Overall, i would still recommend this omnibus coz the story and art compensates for the mediocre production. Like the others, i hope this does not become a trend in future omnibuses.
32 of 42 people found the following review helpful
HASH(0x9c4f954c) out of 5 stars A slightly disappointing edition of some outstanding material 26 Feb. 2013
By R - Published on Amazon.com
Format: Hardcover
I'm a huge fan of the Michelinie and Layton years on Iron Man and when this omnibus was announced, I was completely thrilled that their classic stories would be getting the best treatment Marvel's had for their comics.

This edition collects 42 issues of Iron Man, starting at #115 and going to #157. Well known stories in here include "Demon in a Bottle" and "Doomquest", both of which were printed in 'Marvel Premiere Classic' versions a few years ago; it also includes the first stories with Justin Hammer, plus appearances by Titanium Man, Madame Masque, Spymaster, the Unicorn and the Hulk. It even has the issue #118 whose cover is one of the more dynamic and well-known pieces of Iron Man art out there. There's a decent bit of extra materials, sketches and miscellaneous art, contained as well. As far as content goes, I have no complaints whatsoever.

Unfortunately, this seems to be the first in a new style of omnibus, with thinner paper being the most apparent difference when removing it from the shrink wrap. The paper grade feels very different, and cheaper, which is a letdown when comparing it to past Marvel omnibus releases.

The cover material under the jacket is also very different, made out of a less textured stock with a matte effect. Instead of the die-cut silver logos from past releases, the "Iron Man" and "Marvel Omnibus" on the cover are rendered in color, flatly on top the cover and spine. You wouldn't notice unless you removed the dust jacket, but it seems a little underwhelming considering the classy presentation of past releases.

With the jacket on, you're not going to notice anything and it seems to be the only major component of these releases to maintain the previous quality. Mine is the direct market version with the Layton cover.

The paper isn't going to crumble between your fingers or anything, but this change worries me for future releases. If the second Silver Age Thor omnibus is released in this style, it won't match it at all if you remove the dust cover. Considering how some people display their omnibuses without the jackets, this really isn't really a plus. It does make the overall book lighter, and SLIGHTLY thinner,but the trade off is the pages feel a little more likely to rip. The overall package feels less sturdy but I don't think it's in any danger of showing much wear on the outside despite that.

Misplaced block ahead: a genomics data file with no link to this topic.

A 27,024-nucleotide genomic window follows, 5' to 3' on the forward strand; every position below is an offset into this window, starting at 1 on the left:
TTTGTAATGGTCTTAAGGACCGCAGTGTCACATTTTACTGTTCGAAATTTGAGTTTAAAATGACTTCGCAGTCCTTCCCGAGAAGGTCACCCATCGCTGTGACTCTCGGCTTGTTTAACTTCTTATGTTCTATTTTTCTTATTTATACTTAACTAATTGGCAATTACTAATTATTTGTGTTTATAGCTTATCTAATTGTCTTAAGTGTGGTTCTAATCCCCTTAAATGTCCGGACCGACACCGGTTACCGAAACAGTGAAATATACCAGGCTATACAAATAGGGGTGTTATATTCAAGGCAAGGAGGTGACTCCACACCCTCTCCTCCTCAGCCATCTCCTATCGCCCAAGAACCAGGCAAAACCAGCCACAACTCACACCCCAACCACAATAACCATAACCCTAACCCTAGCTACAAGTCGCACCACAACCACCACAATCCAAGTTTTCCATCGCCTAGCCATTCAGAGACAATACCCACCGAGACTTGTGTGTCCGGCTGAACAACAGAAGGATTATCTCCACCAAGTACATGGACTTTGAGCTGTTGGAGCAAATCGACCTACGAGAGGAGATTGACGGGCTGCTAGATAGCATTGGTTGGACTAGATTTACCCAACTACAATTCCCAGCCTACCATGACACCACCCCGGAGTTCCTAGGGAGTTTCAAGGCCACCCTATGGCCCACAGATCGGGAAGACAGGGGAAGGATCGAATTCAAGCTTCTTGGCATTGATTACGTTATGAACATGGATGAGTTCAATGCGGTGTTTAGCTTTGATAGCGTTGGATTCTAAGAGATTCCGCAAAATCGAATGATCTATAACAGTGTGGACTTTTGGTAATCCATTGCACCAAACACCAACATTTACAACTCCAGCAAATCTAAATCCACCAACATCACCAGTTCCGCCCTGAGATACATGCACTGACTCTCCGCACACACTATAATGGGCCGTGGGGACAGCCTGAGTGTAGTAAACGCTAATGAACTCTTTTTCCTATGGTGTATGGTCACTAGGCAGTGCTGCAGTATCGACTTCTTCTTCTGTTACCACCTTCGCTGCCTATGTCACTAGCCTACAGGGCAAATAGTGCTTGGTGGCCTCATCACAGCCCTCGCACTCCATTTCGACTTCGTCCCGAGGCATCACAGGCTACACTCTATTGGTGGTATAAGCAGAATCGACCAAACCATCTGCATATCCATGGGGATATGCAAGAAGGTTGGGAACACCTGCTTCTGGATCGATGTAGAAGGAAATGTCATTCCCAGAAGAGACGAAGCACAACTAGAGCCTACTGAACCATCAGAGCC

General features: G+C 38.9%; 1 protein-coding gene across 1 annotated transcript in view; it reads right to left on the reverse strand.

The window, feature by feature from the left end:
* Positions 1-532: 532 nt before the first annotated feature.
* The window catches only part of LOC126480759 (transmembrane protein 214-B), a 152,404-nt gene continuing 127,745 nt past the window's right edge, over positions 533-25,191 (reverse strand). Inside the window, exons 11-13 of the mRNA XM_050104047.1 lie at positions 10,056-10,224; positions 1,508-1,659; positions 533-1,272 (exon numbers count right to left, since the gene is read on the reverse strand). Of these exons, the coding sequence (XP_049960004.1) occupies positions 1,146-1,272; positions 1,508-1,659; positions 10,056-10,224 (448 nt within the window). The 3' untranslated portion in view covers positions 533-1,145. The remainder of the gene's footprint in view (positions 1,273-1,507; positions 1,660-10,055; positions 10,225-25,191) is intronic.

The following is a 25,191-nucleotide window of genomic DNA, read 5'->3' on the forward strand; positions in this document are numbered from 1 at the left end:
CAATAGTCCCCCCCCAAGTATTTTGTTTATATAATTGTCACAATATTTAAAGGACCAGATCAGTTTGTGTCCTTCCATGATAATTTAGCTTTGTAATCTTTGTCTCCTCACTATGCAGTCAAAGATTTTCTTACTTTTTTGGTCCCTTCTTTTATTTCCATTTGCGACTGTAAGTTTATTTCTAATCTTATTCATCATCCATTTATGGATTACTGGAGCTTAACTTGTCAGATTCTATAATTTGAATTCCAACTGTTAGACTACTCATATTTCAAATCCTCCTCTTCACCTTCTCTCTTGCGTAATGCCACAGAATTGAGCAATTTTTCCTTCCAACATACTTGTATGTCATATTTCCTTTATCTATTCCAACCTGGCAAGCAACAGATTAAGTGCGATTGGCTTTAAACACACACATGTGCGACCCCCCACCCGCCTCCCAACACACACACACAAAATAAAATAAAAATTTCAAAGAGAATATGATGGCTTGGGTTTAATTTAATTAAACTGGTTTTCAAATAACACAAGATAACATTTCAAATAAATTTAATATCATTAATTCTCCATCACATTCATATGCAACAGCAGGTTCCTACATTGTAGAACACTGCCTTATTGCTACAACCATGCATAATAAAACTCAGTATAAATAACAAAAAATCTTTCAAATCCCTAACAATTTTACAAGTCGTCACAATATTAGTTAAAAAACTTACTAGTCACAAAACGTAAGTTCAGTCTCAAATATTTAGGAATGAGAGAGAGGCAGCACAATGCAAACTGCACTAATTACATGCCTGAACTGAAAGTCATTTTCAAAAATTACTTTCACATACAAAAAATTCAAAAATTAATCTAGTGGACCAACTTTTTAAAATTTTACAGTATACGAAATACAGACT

I've always bought the Marvel Omnibus releases with the assurance that they're the highest quality reprints of any material out there. They've handily outdone any DC release, short of the Absolute editions, and have almost always contained more material for their equal quality and pricing. I'm disappointed to even see Marvel's reprint department experimenting with this though; it makes picking this material up digitally a lot more tempting. I absolutely wouldn't purchase something like a 3rd Spider-Man omnibus if it felt so drastically different from the two previous volumes.

Still, this is still light years past the presentation and construction of things like the DC omnibus releases: the spine is still sewn and there's no gutter loss to be found. I do wonder if the new paper is a sacrifice made to allow so many issues in one release, though if that's what it takes, I wouldn't have been too bothered by an extra volume or two at a slightly lowered price point to make that more practical.

Besides the issues with the construction, this is a pretty good deal for some outstanding material. You'll have to decide for yourself if the downgrade in quality is something worth supporting, but since this is currently around 40% the retail price it doesn't seem too terrible. Still, I'd be outraged if I had been forced to pick it up after it went out of print, the way many Marvel omnibuses do. I'm not enthusiastic to this format carrying over into the future though, as we're paying the same price we always have been for these volumes for a decrease in quality.

If you want a moderately nice version of the first Michelinie/Layton run, this is easily the most complete reprint of it available anywhere short of sending off your own collection to a binding company. Just be aware the softer cover material and thinner pages!
9 of 11 people found the following review helpful
HASH(0x9bb720d8) out of 5 stars Definitely worth the money! 19 Mar. 2013